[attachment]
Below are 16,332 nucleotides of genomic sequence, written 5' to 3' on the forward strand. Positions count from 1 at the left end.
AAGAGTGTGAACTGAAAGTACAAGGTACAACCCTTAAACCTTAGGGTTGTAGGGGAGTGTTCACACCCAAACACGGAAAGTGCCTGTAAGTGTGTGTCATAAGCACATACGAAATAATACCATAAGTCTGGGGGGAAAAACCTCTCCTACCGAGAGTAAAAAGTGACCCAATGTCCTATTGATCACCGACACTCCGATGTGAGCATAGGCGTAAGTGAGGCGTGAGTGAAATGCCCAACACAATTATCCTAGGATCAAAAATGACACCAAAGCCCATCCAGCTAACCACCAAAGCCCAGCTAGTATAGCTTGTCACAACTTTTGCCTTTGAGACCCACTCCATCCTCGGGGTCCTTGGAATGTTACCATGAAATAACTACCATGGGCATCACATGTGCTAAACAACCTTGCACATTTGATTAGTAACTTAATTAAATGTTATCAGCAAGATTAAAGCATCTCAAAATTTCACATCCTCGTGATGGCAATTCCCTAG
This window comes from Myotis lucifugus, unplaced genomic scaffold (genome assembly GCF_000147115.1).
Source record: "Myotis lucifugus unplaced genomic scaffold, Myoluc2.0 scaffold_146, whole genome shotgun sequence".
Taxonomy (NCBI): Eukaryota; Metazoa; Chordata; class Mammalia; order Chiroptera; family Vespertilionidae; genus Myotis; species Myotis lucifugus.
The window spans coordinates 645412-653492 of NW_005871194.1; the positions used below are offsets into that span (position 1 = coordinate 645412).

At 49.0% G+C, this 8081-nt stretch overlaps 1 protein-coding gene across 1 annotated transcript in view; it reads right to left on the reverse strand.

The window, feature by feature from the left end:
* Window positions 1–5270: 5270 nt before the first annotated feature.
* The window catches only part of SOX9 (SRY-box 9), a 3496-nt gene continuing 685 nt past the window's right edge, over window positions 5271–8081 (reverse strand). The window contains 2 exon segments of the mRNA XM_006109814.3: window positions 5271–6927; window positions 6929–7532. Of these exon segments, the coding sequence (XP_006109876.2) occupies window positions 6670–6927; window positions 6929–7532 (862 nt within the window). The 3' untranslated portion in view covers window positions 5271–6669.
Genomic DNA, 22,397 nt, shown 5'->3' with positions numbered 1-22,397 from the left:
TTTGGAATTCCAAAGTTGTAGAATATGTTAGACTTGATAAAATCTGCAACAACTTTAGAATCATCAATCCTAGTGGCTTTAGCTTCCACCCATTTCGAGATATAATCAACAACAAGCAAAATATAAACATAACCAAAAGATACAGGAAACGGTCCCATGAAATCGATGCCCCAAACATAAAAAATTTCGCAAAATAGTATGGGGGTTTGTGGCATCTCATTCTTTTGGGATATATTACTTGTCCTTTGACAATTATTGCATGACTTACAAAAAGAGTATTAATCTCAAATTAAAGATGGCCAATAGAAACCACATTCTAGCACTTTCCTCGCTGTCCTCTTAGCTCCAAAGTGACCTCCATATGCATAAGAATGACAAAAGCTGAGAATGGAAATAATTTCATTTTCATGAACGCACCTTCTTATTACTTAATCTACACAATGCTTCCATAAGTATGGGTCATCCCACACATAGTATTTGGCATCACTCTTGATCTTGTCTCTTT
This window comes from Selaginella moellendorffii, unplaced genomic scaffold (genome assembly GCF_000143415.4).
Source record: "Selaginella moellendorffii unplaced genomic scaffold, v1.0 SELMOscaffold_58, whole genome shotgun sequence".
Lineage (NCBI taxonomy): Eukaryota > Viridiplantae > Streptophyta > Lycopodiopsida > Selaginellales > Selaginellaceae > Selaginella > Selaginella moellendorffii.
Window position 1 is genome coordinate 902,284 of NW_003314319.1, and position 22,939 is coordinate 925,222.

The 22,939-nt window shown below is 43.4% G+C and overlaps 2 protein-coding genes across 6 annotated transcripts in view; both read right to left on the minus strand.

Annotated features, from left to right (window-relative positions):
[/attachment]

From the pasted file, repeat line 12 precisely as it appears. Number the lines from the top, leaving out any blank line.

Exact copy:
TTTGGAATTCCAAAGTTGTAGAATATGTTAGACTTGATAAAATCTGCAACAACTTTAGAATCATCAATCCTAGTGGCTTTAGCTTCCACCCATTTCGAGATATAATCAACAACAAGCAAAATATAAACATAACCAAAAGATACAGGAAACGGTCCCATGAAATCGATGCCCCAAACATAAAAAATTTCGCAAAATAGTATGGGGGTTTGTGGCATCTCATTCTTTTGGGATATATTACTTGTCCTTTGACAATTATTGCATGACTTACAAAAAGAGTATTAATCTCAAATTAAAGATGGCCAATAGAAACCACATTCTAGCACTTTCCTCGCTGTCCTCTTAGCTCCAAAGTGACCTCCATATGCATAAGAATGACAAAAGCTGAGAATGGAAATAATTTCATTTTCATGAACGCACCTTCTTATTACTTAATCTACACAATGCTTCCATAAGTATGGGTCATCCCACACATAGTATTTGGCATCACTCTTGATCTTGTCTCTTT